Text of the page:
Black American family eating at restaurant and being careful with allergens
Eating out is an American pastime – but for the millions of Americans with food or latex allergies, navigating the maze of restaurant and menu options can prove challenging, especially during the hustle and bustle of the holidays.

Allergy & Asthma Network, the leading nonprofit patient education organization for people with asthma, allergies and anaphylaxis, says allergy-related restaurant safety requires three things:

  • an awareness and understanding of your food or latex allergies
  • thoughtful preparation in choosing a restaurant and meal
  • safety precautions to treat accidental exposures

“First and foremost, you need to know what you’re allergic to,” says Tonya Winders, Allergy & Asthma Network President and CEO. “This is not a time for guesswork, as restricting your diet unnecessarily can hamper healthy nutrition. See a board-certified allergist for an accurate diagnosis, then carefully consider what you need to change in your kitchen and your lifestyle to avoid exposure to your allergens.”

Once you know your allergies, research restaurants in your area to find ones that can accommodate you. Avoid buffets, which pose a risk of cross-contamination; pre-made foods, where the chef is unable to eliminate an ingredient; and a menu that frequently uses your allergen.

Choose a quiet time to visit or call and talk with managers about their food preparation, serving policies and staff training procedures. Find out which meals might be safe for you to eat. That way you’re prepared when you’re ready to eat out.

Chef Keith Norman, Assistant Executive Chef and Food Safety Manager at South Point Hotel and Casino, in Las Vegas, Anaphylaxis Community Expert (ACE) volunteer and Food Allergy & Anaphylaxis Connection Team board member, recommends asking the following questions:

  • How does the staff handle special allergy requests?
  • Does staff know the signs and symptoms of an allergic reaction?
  • Does the restaurant carry epinephrine?
  • Has the staff been trained to administer epinephrine?
  • What specific training have the food service and culinary teams completed?
  • What standard allergy procedures are in place for front-of-house and back-of-house?

When you arrive at a restaurant to eat, follow up with the host and serving staff on duty and notify them of your allergies. Carry a personalized card that clearly lists your allergies and give it to your server. That way, you don’t have to rely on verbal communication passing from server to kitchen.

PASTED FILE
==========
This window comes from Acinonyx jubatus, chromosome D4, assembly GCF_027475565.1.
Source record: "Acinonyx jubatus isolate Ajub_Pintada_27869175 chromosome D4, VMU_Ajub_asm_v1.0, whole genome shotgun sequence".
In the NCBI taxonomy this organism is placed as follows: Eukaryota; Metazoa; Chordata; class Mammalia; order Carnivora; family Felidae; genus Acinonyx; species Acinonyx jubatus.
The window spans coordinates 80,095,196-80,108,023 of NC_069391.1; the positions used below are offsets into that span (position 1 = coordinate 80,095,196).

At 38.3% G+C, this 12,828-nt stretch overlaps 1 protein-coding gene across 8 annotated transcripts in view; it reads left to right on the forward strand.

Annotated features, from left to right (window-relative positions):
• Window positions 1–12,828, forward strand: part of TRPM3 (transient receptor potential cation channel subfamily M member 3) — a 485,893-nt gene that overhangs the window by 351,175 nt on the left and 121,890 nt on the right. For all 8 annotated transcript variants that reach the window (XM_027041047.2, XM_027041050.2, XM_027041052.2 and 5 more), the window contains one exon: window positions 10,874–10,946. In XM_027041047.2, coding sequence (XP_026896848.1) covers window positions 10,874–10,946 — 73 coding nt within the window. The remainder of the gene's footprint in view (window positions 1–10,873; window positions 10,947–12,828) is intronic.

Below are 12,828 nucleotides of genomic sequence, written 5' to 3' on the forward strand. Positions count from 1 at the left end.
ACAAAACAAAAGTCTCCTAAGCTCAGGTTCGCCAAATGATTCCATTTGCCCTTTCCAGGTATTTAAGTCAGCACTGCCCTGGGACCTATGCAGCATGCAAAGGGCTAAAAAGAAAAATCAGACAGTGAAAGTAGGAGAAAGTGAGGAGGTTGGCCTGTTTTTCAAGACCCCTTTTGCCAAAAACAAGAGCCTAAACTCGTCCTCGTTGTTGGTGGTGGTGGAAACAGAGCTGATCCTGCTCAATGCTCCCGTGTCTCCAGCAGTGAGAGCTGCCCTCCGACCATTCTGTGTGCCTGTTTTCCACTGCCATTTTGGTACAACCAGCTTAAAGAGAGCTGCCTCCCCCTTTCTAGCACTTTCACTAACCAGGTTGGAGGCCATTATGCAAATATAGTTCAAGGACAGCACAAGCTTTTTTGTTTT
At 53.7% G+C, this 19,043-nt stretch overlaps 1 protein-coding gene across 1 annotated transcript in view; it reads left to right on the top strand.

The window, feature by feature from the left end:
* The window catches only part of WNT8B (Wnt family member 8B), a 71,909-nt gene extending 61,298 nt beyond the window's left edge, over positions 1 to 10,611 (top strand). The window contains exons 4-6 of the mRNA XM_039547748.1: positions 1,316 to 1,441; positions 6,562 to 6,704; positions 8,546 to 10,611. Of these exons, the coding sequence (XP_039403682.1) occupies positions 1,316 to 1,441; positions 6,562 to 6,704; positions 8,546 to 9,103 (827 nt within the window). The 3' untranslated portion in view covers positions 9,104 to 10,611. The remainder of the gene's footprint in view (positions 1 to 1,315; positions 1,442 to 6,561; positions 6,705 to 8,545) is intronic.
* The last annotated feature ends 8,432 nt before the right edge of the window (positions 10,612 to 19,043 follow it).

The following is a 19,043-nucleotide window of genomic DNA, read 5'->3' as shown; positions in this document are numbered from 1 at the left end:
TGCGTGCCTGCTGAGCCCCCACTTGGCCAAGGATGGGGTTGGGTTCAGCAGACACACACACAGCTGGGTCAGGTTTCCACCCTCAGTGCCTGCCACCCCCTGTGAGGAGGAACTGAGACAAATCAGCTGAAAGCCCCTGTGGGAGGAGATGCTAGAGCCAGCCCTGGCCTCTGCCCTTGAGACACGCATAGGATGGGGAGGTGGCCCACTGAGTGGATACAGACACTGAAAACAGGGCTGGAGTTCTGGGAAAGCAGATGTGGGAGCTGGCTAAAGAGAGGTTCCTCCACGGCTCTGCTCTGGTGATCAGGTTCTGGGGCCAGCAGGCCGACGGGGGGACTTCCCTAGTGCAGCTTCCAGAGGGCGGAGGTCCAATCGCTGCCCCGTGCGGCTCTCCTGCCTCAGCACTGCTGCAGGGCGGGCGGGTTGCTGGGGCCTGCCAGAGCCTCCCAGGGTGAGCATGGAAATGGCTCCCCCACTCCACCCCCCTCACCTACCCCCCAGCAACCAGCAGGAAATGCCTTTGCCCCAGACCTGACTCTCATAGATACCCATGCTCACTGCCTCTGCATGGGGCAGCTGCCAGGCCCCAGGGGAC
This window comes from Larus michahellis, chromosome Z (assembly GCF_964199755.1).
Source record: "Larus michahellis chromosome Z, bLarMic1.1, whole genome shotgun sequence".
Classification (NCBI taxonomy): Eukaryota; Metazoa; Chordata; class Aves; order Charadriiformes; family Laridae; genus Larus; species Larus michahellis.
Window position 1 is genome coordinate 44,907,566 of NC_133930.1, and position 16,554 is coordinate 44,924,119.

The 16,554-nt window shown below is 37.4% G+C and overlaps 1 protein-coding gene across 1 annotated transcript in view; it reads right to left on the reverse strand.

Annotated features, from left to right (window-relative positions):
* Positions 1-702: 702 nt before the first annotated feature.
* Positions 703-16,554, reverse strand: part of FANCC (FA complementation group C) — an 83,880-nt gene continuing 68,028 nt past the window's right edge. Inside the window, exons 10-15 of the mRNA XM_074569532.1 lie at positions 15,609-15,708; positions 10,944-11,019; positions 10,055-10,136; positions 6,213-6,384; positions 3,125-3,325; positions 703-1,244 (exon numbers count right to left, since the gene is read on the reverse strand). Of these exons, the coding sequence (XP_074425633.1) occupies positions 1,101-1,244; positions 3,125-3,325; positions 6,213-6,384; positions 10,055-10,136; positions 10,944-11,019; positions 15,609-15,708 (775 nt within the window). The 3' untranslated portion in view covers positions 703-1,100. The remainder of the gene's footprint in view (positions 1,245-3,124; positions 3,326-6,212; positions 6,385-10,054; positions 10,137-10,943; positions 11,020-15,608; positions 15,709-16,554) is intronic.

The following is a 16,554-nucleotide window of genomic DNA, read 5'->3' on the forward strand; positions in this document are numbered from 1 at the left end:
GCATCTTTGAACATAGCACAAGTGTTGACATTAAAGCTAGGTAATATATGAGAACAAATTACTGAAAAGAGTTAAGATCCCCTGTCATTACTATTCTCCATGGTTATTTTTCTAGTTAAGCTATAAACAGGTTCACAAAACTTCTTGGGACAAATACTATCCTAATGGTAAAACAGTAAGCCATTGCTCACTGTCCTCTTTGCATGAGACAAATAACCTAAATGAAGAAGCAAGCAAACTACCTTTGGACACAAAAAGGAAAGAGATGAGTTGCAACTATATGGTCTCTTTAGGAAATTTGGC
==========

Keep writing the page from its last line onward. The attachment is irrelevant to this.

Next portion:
If you are latex allergic, talk with the chef about cross-reactive foods, be on the lookout for latex balloons, especially in party or banquet rooms, and ask the host staff if the kitchen personnel use latex gloves or latex utensils during any aspect of food preparation.

“Do not be bashful about the severity of your allergy and the potential consequences if you are exposed,” Chef Norman says. “Remember: It’s an allergy not a preference!”

Finally, be prepared. Accidents happen, even with the most meticulous preparation. Learn what allergy symptoms to watch for and which might signal anaphylaxis, a life-threatening allergic reaction. Carry an up-to-date Anaphylaxis Action Plan that tells you and your friends what to do if they appear. Always carry two epinephrine auto-injectors and know how to use them.

About Allergy & Asthma Network 

Allergy & Asthma Network is the leading national nonprofit organization dedicated to ending needless death and suffering due to asthma, allergies and related conditions. Allergy & Asthma Network specializes in sharing family-friendly, medically accurate information through its award-winning publication Allergy & Asthma Today magazine, E-newsletter, and numerous community outreach programs. Follow Allergy & Asthma Network on Facebook at and Twitter at

About ACE

The Anaphylaxis Community Experts (ACE) program is developed by Allergy & Asthma Network in partnership with the American College of Allergy, Asthma & Immunology (ACAAI), National Association of School Nurses and American School Health Association and sponsored by Mylan Specialty L.P. The program goal is to save lives through showing parents, school staff, emergency responders, and others how to recognize and respond immediately to anaphylaxis symptoms.

To learn more about the ACE program or request an ACE team presentation, email Brenda Silvia-Torma, ACE Program Manager at


The ACAAI is a professional medical organization of more than 6,000 allergists-immunologists and allied health professionals. The College fosters a culture of collaboration and congeniality in which its members work together and with others toward the common goals of patient care, education, advocacy and research. ACAAI allergists are board-certified physicians trained to diagnose allergies and asthma, administer immunotherapy, and provide patients with the best treatment outcomes. For more information and to find relief, visit Join on Facebook, Pinterest and Twitter.